Brian O’Leary is executive director of the Book Industry Study Group, a US-based trade association that works to create a more informed, effective, and efficient book industry supply chain. He oversees the work BISG does to disseminate information, create and implement standards, conduct research, and grow membership from companies working throughout the supply chain.
O’Leary is also the author of research reports on: the use of metadata in the book industry supply chain; territorial rights in the digital age; and best practices in digital exports. He has studied the impact of free content and digital piracy on paid content sales and was the editor and primary contributor on a study of the use of XML in book publishing, two reports published by O’Reilly Media.
Brian O’Leary will be speaking at Tech Forum 2018 in a session called Blockchain and Building the Future of Information Management and Sharing.
Earlier this year, the rights committee of the Book Industry Study Group (BISG) published the results of a survey conducted among rights professionals in the US market. The white paper came to the following conclusions:
- The importance of rights transactions is growing as demand increases across international markets for both English-language and translated works.
- Failure to collect rights revenue is a growing problem as transaction volume grows and the systems in place to track agreements fail to keep up.
- More than half of those responding to the survey agreed that their organization is “currently missing out on meaningful rights revenue” as a result of problems identifying rights holders and clearing rights.
- Paper-based workflows and reporting are costly and ineffective, characterized by disconnected systems and a lack of standard approaches.
- The confusion about who controls which rights has grown worse, particularly for backlist, acquired and divested works, and imprints.
It’s a daunting list of challenges. Not surprisingly, the committee heard from both rights holders and rights buyers that they are looking for technology and workflow solutions that address multiple parts of the rights supply chain.
We’re working now to map the solutions offered by providers to the needs of rights holders and rights buyers. That’s important work, as it potentially gives the people who buy and sell rights the tools that streamline their work.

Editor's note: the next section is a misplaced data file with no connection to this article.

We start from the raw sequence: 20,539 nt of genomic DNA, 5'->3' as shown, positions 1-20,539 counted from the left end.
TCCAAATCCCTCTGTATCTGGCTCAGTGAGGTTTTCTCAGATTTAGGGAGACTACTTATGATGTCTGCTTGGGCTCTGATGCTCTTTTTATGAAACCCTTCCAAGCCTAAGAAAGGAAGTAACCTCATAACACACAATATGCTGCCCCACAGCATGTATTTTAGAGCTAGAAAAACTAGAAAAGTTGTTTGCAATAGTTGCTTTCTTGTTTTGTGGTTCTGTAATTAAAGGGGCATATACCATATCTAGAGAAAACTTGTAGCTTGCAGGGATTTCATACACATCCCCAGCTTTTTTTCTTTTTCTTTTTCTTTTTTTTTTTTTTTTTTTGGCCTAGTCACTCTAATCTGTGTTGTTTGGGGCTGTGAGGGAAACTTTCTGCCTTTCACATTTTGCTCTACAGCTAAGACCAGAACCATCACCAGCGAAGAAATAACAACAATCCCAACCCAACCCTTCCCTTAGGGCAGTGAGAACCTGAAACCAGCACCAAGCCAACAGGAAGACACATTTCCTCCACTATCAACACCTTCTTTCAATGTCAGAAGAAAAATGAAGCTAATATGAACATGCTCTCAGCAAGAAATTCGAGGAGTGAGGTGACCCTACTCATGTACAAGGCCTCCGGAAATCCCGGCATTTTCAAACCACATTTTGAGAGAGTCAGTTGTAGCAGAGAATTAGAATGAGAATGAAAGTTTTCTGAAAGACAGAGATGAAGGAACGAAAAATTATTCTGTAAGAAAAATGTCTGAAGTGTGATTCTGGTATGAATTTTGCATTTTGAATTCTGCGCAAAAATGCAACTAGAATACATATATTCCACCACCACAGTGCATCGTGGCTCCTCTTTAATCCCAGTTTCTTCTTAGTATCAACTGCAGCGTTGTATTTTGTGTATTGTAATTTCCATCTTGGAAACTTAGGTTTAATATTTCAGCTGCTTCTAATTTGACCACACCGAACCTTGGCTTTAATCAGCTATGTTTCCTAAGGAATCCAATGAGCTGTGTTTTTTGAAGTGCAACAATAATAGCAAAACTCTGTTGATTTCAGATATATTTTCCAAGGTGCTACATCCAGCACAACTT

But we’re also asking: “Is this the only way to improve the way we manage rights?”
Blockchain technology and rights
By design, publishing rights are highly fragmented. The mantra for rights has long been, “Acquire broadly, sell (license) narrowly.” A publisher may buy world rights, publish in a limited number of markets, and sell other publishers the right to publish in the markets they have not yet served.
Or, a publisher may acquire world rights in a single language, and the right to modify a work — translate a book, for example, or convert to a screenplay — may be reserved by the author or an agent. While there are templates, contracts vary in some way for almost every book, with the particulars stored in files that are often scanned to PDF or still maintained in paper forms, accessible by a limited staff.
The rights solutions that BISG has studied help publishers track rights, but they are currently less effective at helping publishers sell rights in an increasingly global marketplace. In recent years, online marketplaces like PubMatch, IPR License, Copyright Clearance Center’s RightsLink, and others, have begun to offer rights holders and rights sellers the opportunity to interact online.
Even with these marketplace options, most transactions must still be managed by staff on both sides of the deal, limiting the extent to which rights sales can grow.
In November, Simon-Pierre Marion explained that blockchain technology “offers a public, distributed database (analogous to a general ledger) on a network.” Sellers and buyers interact directly, completing transactions that are captured as part of the ledger and updated for all of the users on the network.
In this regard, blockchain technology could broaden the marketplace for publishing rights. The current model forces rights buyers to investigate a work extensively before they can know if a particular right is available. The existing approach also places a significant burden on rights holders to answer inquiries that may not lead to a sale.
Promise and peril
Direct engagement offers promise, but implementing a blockchain solution would take both time and expense. A new approach would also change the roles traditionally served by members of the rights community.
In particular, a successful use of blockchain technology to address rights management would require changes in the following areas:
- Digitally available data: Contracts, territories, previous sales, and related data would have to be made available on the network.
- Clear rules of engagement: Rights buyers would need to be qualified in some way, so that rights sellers can be confident that their new partners are the right ones.
- A path forward for rights staff: Knowledge of rights is the coin of the realm in today’s market. Understanding how to move that knowledge into a digital realm may be the new requirement.
These aren't trivial challenges, particularly in an industry that has historically struggled to create and maintain clean data and complete records. But, the promise could be a rising tide for rights holders, who will find new and greater demand for their content, and for rights buyers, who will be able to choose from a much wider array of titles and licenses.
If you'd like to hear more from Brian O'Leary and about blockchain, register for Tech Forum, March 23, 2018 in Toronto. You can find more details about the conference here, or sign up for our mailing list to get all of the conference updates.